The perceived age of celebrities is something I have become increasingly interested in over the last couple of years. I'm sure nothing is more irritating than hearing a young person talk about getting old, but if I don't, there won't be a column this week because it's been bothering me for a while now.
I have never lied about my age, and two weeks ago I... turned 25. There, I've said it. Sometimes, I think I'm the only person in my profession who is being honest about their age.
I was pleased to reach 25, if only because, when I was at school, I longed to own a pair of knee-high boots. Upon voicing this desire, somebody kindly informed me that knee-high boots, could ONLY be carried off from the age of 25. It is somewhat disconcerting to think that I took fashion advice from somebody I had probably only ever seen in a standard-issue school uniform, or, at a push, a PE kit, but still, it's something to which I have stoically adhered to. The question is, now that I am the right age to rock a knee-high boot, what type of shoe do I have to look forward to other than slippers? Here the panic sets in.
At 24, I began to worry that perhaps I should have been a little more frugal with the truth when I graduated from modelling to the dizzy heights of youth-TV presenting. And therein lies the problem: "youth TV" the term implies my retirement is imminent, it tells me it's quite possible that I'll be shoeless and jobless by the time I'm 26. Quelle dommage! I appear to have a knack for choosing careers in which 30-year-olds are rendered veterans. Given the media's disdain for the old, you can see why some people in the spotlight resort to fallacy in order to remain a certain age.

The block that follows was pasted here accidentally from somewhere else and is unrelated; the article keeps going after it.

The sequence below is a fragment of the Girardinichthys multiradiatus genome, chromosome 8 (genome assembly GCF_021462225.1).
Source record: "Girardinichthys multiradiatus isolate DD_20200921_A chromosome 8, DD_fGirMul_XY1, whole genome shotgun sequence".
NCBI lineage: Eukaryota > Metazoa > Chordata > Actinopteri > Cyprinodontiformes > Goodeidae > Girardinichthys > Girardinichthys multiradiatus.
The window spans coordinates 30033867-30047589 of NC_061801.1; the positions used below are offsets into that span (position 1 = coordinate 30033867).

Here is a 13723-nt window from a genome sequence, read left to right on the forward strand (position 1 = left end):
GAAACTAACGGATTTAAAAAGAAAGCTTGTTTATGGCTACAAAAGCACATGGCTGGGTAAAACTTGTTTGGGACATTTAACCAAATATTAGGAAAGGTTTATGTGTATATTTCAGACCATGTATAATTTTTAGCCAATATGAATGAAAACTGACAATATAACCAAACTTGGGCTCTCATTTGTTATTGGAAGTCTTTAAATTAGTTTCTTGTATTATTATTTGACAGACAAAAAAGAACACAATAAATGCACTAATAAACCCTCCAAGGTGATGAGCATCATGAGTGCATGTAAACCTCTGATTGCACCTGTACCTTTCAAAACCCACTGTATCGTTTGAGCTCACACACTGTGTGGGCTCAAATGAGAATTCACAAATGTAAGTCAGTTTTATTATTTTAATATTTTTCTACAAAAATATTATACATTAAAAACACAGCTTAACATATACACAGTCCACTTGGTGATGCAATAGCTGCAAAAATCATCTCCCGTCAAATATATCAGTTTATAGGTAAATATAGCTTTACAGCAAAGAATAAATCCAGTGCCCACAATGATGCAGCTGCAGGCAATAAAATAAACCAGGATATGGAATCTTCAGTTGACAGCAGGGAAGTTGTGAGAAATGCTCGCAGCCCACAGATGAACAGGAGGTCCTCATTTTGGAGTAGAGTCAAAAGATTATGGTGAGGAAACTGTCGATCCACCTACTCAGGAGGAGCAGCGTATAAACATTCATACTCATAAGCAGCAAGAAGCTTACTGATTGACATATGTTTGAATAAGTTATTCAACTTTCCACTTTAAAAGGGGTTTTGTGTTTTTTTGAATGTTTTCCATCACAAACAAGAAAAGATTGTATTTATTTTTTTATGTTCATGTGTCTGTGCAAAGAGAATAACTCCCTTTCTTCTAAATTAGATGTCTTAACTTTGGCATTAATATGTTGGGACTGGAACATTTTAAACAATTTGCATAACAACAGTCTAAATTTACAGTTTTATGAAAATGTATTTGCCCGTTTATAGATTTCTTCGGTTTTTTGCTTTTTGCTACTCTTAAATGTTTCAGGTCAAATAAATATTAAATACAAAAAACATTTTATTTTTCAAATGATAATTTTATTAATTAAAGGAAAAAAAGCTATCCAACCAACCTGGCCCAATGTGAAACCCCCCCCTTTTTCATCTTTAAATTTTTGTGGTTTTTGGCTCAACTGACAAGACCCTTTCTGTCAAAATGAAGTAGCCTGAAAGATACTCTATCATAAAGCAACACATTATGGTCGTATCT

The tabloids a couple of weeks back were again reporting that Sarah Harding had been out partying and, shock horror, getting drunk, this time to celebrate her 27th birthday. I have a couple of issues with this story: firstly it's not news, and secondly it's not true. OK, it is true, she is 27 (Wikipedia told me, so it must be true), and probably some people are interested in what she got up to that night, including my brothers, and myself because I'm a massive Girls Aloud fan, but I'm suspicious because 27, in my mind, is the age of a liar. It's the age most Hollywood actresses remain frozen at (their botoxed faces, too) for decades at a time.
There are exceptions to the rule. An uncanny number of famous people top themselves at 27 – the last bastion of youth. It's the rock'n'roll age to die: Hendrix, Joplin, Cobain – they lived fast, died young.
Their eternal youth makes my preparations for old age – including deliberating over whether or not to invest in property in Shoreditch and arranging a pension with my financial advisor – seem all the more dull.
But there are of aspects to growing old which do appeal to me. I'm simply allowing myself to be brainwashed by the consensus these days that life beyond 40 sucks. But why? Personally, I love warm jumpers in sensible colours, I cite the Queen and her love of Barbour as a style inspiration, I'd like to spend my days reading a library of books and I happen to find beachside strolls rather fulfilling. I'm particularly looking forward to being old enough to sit in a corner at Christmas time, in MY chair, making completely out-of-order comments to my family that they'll have to accept because I'm ancient and, probably, senile.
When my parents arrived at my house this week to deliver belated birthday gifts, I was surprisingly happy to discover that one of them was a hand-held blender. I began to imagine how I could make well-blended soup and invite friends over to marvel at my culinary skill. But then I realised that staying in is for old people and actually it was probably far easier to meet my friends at Bungalow 8 for a whiskey.Reuse content